• Michael says:

    The three free songs you sent me were very relatable. They were emotionally telling. I could feel you through your voice and lyrics. You’re a wonderful entertainer. Keep up the good work.

  • Kauko says:

    Amanda you have a pleasant and a beautiful voice. out of the 3 tracks that you sent me , my personal favourite onewas the second one, althugh they were all done with great skill and care… it just happens to be the favourite one of the 3 thats just personal taste thank you for sharing you music and singing they were well done.

  • Amanda Easton says:

    Thank so much Alan,
    Amanda

  • alan brewin says:

    well i gave it a second try but sorry i dont like this one bit it absolute rubbish, but hey ho each to their own some one will like it but not me

  • Amanda Easton says:

    😁

  • John paine says:

    I’m glad I found you ,can’t wait to buy the cd
    Love your voice and thank you for the free downloads,see you in the charts soon

  • Tadd Spencer says:

    I love your voice and I enjoyed listening,female singers have always had a soothing affect on me and my love for music.You are unique and that makes you stand out from the rest I hope you make it big in music because you deserve it.:)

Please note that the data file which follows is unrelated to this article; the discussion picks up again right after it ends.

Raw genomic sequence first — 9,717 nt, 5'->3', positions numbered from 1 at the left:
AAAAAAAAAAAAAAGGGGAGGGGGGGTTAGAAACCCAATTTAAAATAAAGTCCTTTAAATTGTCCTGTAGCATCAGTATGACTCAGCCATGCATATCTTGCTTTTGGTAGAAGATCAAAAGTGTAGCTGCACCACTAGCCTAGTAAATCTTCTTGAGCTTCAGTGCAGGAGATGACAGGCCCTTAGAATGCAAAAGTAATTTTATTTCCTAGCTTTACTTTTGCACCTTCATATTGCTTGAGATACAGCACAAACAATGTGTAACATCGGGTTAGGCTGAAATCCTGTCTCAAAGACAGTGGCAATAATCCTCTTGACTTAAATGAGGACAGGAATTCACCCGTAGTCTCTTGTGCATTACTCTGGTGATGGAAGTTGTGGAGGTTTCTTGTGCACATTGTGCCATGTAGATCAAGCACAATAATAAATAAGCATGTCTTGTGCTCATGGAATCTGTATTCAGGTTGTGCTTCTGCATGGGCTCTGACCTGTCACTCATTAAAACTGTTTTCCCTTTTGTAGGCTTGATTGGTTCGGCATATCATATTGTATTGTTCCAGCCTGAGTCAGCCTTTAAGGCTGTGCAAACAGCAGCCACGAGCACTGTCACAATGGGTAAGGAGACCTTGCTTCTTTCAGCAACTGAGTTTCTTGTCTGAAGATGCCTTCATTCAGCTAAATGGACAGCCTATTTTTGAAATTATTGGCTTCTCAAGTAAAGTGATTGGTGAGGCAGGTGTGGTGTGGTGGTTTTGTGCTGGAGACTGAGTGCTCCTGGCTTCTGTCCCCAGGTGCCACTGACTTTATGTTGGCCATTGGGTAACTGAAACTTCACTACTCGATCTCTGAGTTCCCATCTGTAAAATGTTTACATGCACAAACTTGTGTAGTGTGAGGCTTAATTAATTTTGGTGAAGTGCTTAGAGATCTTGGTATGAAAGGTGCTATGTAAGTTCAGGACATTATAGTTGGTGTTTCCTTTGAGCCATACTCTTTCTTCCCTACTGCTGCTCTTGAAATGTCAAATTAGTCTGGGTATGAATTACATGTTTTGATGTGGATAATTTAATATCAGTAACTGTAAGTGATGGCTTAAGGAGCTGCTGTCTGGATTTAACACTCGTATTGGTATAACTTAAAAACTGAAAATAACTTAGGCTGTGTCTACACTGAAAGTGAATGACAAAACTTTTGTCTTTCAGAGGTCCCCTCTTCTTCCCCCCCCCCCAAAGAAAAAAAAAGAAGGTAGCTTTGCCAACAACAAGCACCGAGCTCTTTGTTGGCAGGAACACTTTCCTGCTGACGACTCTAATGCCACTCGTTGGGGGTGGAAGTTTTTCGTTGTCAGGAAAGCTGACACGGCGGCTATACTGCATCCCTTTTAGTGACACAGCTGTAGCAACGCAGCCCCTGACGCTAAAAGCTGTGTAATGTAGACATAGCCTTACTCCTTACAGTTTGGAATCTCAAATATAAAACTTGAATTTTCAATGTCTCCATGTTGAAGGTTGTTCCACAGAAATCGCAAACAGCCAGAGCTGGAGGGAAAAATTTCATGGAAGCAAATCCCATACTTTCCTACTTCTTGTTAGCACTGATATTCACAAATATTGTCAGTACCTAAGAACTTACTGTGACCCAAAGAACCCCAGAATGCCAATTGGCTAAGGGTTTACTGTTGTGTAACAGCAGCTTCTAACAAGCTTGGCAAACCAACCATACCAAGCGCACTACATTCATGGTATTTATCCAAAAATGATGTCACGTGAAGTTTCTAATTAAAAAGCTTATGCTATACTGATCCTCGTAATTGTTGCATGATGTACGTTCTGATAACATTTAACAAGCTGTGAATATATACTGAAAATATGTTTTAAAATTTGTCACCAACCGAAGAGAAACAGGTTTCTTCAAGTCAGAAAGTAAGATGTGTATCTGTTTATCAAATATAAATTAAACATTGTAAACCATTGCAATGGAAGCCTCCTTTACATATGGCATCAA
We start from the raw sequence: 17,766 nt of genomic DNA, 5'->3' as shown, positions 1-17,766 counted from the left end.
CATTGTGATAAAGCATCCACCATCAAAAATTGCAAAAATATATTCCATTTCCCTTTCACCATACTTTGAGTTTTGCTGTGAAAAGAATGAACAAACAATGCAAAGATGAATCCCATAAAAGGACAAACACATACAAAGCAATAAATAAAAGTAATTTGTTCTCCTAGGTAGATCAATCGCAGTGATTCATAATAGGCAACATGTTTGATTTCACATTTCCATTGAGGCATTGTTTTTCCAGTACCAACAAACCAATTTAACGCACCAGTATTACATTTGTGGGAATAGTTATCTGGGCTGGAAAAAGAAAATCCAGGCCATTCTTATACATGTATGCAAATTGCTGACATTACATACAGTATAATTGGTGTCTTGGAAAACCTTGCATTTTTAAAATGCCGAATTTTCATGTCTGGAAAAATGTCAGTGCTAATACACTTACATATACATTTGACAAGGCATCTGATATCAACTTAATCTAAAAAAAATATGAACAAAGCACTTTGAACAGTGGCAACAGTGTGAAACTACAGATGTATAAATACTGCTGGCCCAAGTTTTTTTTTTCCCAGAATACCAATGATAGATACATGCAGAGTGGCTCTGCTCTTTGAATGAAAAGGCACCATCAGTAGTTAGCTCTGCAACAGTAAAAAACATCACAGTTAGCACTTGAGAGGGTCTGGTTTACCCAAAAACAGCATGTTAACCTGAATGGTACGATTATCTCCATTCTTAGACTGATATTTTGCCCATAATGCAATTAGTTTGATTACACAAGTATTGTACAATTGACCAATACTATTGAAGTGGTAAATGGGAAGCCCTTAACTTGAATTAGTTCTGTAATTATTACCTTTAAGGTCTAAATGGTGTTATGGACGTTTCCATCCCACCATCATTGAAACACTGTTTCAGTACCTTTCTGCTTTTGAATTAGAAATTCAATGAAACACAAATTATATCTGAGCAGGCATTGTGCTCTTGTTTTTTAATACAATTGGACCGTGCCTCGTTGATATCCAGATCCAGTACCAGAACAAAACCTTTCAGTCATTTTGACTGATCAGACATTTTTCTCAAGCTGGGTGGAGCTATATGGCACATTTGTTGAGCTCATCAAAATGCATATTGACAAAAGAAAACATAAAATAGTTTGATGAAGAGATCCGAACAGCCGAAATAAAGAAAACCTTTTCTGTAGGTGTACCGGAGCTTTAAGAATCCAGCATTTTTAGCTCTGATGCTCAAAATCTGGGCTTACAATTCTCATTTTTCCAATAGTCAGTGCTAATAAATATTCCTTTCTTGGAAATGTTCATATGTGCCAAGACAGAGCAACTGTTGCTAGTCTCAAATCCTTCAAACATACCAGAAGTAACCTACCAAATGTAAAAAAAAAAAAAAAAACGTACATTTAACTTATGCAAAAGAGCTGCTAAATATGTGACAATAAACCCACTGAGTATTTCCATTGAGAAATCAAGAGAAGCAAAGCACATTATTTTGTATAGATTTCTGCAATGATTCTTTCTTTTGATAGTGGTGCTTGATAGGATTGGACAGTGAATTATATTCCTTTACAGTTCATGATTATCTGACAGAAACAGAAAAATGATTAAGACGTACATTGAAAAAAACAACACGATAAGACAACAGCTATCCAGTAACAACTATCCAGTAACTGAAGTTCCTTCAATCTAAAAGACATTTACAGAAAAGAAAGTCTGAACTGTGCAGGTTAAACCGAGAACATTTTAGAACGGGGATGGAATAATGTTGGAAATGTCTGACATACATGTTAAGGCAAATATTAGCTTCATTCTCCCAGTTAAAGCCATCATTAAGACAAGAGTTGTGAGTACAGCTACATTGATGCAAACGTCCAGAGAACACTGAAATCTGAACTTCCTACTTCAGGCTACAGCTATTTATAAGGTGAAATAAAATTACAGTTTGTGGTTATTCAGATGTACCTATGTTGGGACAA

• Harold Levy says:

    Amanda,

    First I wish to thank you for allowing me to download 3 of your songs.
    I enjoyed all three. I love your voice. It has a quality that is unlike anyone else which allows your music to stand out for so many of the others. And that is a good thing. I really loved them and look forward to hearing more.

    Thank you again,
    Harold

  • I love your sound it has depth and quality.I particularly like the track”untangle” and the way your skilled voice dances like silk through the delightful and amazing music.

    • Amanda Easton says:

      Hi Leesa,
      You’ve got to be a poet or writer of some sort? What a great way with words you have! Thanks so much for the comments. x

  • Larry Kohlruss says:

    Love the writing. Songs are great.
    What I don’t like, is some of the mixing. Untangle, at a few of the slightly more powerful vocals, there is a little distortion. Just a little. It’s hard to hear at low volumes, but gets more noticeable as volume goes up. Most people will likely not notice it.(listened on more that one system, so not the system) On the New Bohemians, the music distortion, is really a cool effect. Problem is, it also carries over to your vocals. It’s not the vocals distorting, it’s the vocals blending with the music so much, it make it sound like the same process was used on the vocals. Off hand, the only way I can think of to change this, would be to narrow the vocal track. Make it sound a little more separated from the music, by narrowing the reverb on the vocals.
    Sorry, I’m just very picky about some things. lol Outside of that, I Love your music….